This investigation into the country’s second-largest local police department comes less than two weeks after the Chicago force came under the national spotlight because of recently released video footage showing a white police officer fatally shooting a black teenager. The Washington Postfirst reported Sunday that the Justice Department would open this investigation, putting Mayor Rahm Emanuel’s force under the microscope of his former colleagues in the Obama administration.
ABC News recently provided an update to the story of Laquan McDonald:
Police officers who watched a colleague shoot a black Chicago teenager 16 times filed reports depicting a very different version of events than what dashcam footage showed, portraying the teen as far more menacing than he appeared in the video.
The city released hundreds of pages of documents late Friday pertaining to the October 2014 killing of 17-year-old Laquan McDonald by Jason Van Dyke, a white police officer. Van Dyke was charged with first-degree murder last month, only hours before the department released the video under a court order, sparking protests and accusations of a cover-up.
The New York Times in a recent opinion page stated that “A CHICAGO police officer shot and killed a teenager named Laquan McDonald in October of last year, but most of us learned about Mr. McDonald only last week, after a judge ordered the release of police video footage of his death. That is also when prosecutors finally brought first-degree murder charges against the officer. Clearly, such footage has considerable power.”
Why did it take a year for the release of the video which prompted first-degree murder charges? Perhaps it is obvious but as the New York Times states, it is because the police own the video footage recorded by most of these camera programs and, as described in the article, the body cameras.
About a third of police departments in the United States have started to use body cameras, and they typically have almost complete control over the programs. Police departments decide when cameras should be rolling, how long the footage is stored, who gets to see it and how it can be used in the future. Individual officers operate the record button, and their supervisors decide what happens when those officers fail to comply with the department’s recording policy (usually, not much).
The author of the article, a staff attorney at the Bronx Defenders went on to write about the issues facing the New York Police Body Camera Program:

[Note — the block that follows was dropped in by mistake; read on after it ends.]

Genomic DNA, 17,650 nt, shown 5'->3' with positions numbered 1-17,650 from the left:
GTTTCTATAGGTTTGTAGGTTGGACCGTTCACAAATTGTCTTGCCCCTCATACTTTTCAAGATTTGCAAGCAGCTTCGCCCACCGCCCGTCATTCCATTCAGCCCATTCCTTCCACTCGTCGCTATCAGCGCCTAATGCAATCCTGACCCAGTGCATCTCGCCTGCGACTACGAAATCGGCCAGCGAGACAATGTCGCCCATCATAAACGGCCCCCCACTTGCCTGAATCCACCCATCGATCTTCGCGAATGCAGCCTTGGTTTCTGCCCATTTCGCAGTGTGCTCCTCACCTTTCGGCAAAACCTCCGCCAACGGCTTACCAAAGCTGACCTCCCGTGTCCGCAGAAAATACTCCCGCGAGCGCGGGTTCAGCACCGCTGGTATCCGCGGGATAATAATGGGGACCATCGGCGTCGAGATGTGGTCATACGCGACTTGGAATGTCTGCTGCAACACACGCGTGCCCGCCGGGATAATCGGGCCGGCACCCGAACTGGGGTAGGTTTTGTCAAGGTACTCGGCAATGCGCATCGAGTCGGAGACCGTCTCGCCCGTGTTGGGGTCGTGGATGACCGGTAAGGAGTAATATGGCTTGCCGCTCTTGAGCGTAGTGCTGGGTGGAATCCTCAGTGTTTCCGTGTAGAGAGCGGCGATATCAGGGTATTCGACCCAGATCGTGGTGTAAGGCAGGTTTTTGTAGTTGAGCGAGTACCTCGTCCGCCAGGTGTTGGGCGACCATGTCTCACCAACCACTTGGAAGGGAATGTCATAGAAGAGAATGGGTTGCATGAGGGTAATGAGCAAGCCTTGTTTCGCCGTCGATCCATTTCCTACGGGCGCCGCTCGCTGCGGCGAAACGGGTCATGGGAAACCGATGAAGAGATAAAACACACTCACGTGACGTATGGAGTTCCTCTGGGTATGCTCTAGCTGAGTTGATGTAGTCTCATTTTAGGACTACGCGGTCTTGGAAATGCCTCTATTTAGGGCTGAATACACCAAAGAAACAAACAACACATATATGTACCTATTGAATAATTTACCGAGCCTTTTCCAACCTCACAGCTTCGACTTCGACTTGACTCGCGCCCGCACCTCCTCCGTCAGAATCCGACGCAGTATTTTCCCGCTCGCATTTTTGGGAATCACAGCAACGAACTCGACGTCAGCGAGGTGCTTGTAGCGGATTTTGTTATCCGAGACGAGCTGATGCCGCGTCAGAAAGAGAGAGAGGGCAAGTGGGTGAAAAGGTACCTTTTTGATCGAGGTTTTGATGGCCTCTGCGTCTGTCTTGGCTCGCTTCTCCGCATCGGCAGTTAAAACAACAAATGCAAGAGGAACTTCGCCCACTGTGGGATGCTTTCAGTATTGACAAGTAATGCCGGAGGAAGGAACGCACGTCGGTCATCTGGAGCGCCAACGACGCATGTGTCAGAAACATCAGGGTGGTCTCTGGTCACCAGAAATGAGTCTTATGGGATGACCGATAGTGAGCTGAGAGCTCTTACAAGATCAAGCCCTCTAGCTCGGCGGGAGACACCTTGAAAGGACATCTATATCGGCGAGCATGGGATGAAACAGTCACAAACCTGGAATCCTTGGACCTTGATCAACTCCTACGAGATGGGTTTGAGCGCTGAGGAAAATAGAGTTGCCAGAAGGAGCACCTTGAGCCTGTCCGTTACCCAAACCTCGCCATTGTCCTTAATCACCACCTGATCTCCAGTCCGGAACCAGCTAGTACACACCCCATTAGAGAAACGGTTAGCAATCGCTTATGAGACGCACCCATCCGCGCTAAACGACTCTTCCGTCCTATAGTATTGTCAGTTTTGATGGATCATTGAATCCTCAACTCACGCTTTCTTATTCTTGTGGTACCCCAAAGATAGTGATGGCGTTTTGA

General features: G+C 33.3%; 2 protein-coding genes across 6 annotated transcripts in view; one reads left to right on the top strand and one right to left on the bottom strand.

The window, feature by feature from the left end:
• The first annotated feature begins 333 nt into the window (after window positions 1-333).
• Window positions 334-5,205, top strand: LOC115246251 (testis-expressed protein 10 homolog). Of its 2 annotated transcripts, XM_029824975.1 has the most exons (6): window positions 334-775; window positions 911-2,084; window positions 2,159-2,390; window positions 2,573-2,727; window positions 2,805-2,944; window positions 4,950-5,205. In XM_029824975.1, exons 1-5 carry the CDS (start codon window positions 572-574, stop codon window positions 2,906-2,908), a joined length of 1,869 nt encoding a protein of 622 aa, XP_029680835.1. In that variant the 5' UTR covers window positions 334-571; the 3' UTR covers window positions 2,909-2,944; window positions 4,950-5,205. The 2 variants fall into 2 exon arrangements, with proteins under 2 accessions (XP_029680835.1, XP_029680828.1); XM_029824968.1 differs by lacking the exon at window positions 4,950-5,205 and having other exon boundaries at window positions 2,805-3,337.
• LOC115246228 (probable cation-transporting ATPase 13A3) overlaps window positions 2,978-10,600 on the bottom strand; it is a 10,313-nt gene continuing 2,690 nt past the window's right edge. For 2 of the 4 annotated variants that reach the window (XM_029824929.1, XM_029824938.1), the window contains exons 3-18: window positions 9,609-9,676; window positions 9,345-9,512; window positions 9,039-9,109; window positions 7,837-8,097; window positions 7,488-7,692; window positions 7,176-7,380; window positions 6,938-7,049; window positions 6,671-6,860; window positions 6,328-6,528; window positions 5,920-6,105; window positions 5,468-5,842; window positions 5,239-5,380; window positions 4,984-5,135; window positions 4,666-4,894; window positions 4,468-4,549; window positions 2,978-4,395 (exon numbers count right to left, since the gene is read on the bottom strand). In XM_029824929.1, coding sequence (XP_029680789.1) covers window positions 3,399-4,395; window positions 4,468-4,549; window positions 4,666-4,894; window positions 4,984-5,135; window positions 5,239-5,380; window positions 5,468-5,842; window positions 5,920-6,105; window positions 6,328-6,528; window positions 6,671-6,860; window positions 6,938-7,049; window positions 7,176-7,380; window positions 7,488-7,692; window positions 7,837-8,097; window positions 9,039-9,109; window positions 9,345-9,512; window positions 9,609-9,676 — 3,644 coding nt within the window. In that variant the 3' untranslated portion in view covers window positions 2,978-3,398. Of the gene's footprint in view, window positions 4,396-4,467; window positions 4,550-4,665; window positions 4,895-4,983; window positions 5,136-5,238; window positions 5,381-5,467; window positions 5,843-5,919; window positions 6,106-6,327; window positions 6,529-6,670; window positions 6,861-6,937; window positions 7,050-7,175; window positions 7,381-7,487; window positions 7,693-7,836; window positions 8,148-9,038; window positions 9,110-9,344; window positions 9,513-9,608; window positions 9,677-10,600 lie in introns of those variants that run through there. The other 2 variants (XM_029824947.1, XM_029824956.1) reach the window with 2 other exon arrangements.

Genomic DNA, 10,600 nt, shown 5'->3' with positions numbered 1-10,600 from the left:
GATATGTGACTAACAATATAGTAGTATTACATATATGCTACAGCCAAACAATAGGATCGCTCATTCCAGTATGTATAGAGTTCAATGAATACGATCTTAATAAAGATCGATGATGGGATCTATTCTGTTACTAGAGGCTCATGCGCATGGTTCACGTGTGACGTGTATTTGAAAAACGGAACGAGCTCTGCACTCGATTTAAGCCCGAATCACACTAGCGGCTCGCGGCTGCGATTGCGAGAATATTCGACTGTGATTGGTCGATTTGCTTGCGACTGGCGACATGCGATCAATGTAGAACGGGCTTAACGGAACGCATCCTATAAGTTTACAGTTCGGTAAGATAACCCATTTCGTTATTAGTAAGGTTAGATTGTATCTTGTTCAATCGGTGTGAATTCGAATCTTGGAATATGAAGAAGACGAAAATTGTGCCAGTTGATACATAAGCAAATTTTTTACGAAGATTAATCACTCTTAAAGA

“Over one six-day stretch over the past two weeks, South Florida police officers shot seven people. Two of them died. Four who survived were teenagers. Three of the teens were inside a truck. One of those shot was a reputed gang member. The two who died suffered from mental illness.”
The Miami Herald published the above content on November 22, 2015.
The New York Times continues coverage on Eric Garner, the African American man who was choked to death by a New York City Police Office: “The decision by the Court of Appeals, in a six-word ruling published on its website, ended a yearlong legal effort to pry open records from the private proceeding. The grand jury declined to indict Officer Daniel Pantaleo or other New York police officers involved in wrestling Mr. Garner to the ground during an arrest in July 2014 on Staten Island. Mr. Garner, who was suspected of selling loose cigarettes on a sidewalk near the Staten Island Ferry Terminal, was declared dead about an hour later at a hospital.
The court’s ruling leaves in place another decision by an intermediate appellate court. In July, a four-judge panel of the Appellate Division in Brooklyn ruled unanimously against releasing the information, which was being sought by the city’s public advocate, the Legal Aid Society, the New York Civil Liberties Union and the N.A.A.C.P. The appellate judges cited the “dangers inherent in violating the secrecy of the grand jury process.”
The grand jury’s decision last December spurred protests across New York and beyond, and amplified national calls for changes in police practices and to the grand jury system. Grand juries, which by law operate in secret, have rarely brought charges against police officers for fatal on-duty actions. Continue reading